It’s possible that no one at the Oregon court put much thought into the historical, national significance of agreeing with Shupe’s request. The entire thing happened so casually, so quietly, it almost appeared accidental.
But there’s no turning back now. And Shupe isn’t the only one fighting to have their gender recognized by the state as residing outside of the binary of male and female.
Former U.S. Navy machinist Dana Zzyym, of Fort Collins, Colorado, was born intersex, with physical characteristics typically associated with both males and females. Intersex people like Zzyym, 58, often endure painful and fallible surgeries and procedures as children, with an arbitrary choice between male and female usually made by parents at birth.
But increasingly, intersex people are identifying as exactly who they are.
The intersex community is rife with disagreements on the matter. The Intersex Society of North America states in its policy that children should not be encouraged to identify as intersex—despite the understanding that, unlike transgender and nonbinary people, intersex is a simple fact rather than a factor of identity.
“We advocate assigning a boy or girl gender because intersex is not, and will never be, a discrete biological category any more than male or female is, and because assigning an ‘intersex’ gender would unnecessarily traumatize the child,” says the organization on its website.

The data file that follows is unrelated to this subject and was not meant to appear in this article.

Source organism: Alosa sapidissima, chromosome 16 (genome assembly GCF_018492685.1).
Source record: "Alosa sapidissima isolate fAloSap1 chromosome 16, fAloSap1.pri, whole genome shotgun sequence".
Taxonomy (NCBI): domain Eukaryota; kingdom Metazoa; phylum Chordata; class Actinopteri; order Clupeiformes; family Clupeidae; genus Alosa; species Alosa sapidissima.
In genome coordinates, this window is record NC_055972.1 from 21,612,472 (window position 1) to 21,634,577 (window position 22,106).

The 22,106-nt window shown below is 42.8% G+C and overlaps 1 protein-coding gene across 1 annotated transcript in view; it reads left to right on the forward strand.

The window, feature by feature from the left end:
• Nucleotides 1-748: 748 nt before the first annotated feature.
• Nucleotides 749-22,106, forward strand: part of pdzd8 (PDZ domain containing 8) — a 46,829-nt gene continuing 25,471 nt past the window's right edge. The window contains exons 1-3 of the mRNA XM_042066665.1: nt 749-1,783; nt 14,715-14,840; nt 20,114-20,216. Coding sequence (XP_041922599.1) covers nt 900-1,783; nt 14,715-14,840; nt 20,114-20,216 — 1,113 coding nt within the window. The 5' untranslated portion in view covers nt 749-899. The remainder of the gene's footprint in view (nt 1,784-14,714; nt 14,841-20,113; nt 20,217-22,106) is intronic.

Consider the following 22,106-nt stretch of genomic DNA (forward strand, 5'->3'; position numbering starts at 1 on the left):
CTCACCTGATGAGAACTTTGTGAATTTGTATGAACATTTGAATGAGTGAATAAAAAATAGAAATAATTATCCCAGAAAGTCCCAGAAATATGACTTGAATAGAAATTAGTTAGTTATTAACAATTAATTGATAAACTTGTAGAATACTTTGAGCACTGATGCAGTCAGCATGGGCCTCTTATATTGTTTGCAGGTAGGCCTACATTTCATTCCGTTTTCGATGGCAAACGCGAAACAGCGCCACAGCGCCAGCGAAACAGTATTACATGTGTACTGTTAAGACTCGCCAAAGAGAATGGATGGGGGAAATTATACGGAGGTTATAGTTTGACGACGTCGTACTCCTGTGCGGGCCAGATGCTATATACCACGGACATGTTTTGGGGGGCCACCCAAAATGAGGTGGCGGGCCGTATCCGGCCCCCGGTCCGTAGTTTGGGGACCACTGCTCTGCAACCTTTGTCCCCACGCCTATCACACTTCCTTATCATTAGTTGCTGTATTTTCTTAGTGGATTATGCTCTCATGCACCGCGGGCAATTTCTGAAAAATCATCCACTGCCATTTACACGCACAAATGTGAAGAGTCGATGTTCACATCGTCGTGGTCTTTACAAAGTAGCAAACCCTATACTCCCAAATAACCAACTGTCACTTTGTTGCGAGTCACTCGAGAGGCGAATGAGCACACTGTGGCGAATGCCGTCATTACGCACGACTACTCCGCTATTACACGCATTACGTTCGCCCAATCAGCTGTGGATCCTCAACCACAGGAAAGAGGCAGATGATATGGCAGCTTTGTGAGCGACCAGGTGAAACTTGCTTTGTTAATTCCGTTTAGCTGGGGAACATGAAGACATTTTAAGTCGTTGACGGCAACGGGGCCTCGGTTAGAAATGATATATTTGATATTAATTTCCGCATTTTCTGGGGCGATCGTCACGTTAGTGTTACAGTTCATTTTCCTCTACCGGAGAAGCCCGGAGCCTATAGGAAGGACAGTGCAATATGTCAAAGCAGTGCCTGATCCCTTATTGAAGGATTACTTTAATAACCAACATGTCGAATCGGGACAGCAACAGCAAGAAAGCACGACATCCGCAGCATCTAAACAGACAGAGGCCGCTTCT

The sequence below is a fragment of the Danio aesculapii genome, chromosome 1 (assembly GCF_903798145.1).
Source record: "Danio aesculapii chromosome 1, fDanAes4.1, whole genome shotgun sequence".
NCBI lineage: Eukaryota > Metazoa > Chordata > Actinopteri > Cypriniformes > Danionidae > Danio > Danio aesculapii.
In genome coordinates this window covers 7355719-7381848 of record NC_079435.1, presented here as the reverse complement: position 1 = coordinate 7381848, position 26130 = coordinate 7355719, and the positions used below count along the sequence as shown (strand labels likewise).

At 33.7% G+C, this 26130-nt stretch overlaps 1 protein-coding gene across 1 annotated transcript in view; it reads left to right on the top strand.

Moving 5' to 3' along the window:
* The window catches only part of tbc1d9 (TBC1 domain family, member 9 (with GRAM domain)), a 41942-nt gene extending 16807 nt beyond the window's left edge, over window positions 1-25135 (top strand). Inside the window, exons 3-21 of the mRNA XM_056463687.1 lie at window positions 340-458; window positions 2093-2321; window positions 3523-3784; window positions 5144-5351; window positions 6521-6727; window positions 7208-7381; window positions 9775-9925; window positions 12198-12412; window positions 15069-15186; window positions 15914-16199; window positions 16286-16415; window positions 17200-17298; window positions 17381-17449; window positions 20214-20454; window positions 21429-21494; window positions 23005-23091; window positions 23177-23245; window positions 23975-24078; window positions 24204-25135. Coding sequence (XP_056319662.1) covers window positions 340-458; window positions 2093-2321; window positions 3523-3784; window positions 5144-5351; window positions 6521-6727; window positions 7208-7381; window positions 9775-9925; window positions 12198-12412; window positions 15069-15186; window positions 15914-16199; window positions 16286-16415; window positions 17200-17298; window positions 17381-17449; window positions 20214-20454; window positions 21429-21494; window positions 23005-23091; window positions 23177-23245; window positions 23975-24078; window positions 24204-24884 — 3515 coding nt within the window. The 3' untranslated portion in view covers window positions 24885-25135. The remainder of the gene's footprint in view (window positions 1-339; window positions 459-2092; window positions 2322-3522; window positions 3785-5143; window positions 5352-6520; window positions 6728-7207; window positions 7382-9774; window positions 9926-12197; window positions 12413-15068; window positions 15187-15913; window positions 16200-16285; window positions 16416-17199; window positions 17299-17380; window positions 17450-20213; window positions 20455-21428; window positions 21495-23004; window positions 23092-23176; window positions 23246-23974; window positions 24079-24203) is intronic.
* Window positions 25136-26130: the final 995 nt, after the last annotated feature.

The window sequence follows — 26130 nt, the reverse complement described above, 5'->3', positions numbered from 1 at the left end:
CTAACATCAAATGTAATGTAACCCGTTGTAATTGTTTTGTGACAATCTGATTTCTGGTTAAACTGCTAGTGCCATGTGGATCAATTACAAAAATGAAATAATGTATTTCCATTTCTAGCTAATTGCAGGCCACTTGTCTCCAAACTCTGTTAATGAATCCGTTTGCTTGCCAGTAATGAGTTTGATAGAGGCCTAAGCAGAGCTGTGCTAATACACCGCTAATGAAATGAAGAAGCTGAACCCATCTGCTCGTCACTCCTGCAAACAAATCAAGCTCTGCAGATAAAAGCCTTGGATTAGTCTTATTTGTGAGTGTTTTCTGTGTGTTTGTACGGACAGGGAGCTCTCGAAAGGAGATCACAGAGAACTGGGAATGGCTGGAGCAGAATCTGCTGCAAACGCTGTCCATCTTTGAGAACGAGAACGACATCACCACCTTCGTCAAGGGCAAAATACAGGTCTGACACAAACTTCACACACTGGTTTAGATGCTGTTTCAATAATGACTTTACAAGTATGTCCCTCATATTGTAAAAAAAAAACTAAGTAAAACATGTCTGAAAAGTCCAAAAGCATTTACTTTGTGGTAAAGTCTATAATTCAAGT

But the Organization Intersex International (OII), to which Zzyym belongs, believes that intersex children should be allowed to develop “their own sense of sex and gender identity” rather than having parents intervene and play “a game of speculation with another person’s life.”
Zzyym was raised as a boy and underwent several surgeries as a toddler that attempted to construct full male genitalia. The surgeries were largely a failure, leaving permanent scarring and lack of function. Adding to the physical pain was the emotional equivalent of a blackout: Zzyym’s parents never told them they were born intersex.
Zzyym underwent tests as an adult that confirmed physical intersex status, and in 2011 decided to embrace the term and amend their birth certificate so that it no longer listed a gender at all. They joined forces with OII-USA, and applied for a passport in 2014 after being invited to speak at the intersex group’s Mexico City conference.
On the Department of State’s passport website, the gender transition application appears to be a pretty smooth and simple process; that is, until you get to the line that says the new gender must be “male or female.” The State Department rejected Zzyym’s passport application, stating that they had to choose between genders—even if that choice was inaccurate.
“This is who I am,” Zzyym told the Los Angeles Times. “This is how I was born. Many people are able to get their passports with their biological sex, and I should be allowed to do the same thing.”
The powerhouse LGBT law firm Lambda Legal filed suit on Zzyym’s behalf, and on July 20 they secured a minor victory in the case. Denver U.S. District Court Judge R. Brooke Jackson told the State Department at an initial hearing that they should issue the correct passport or face a court order that would mandate them to do so.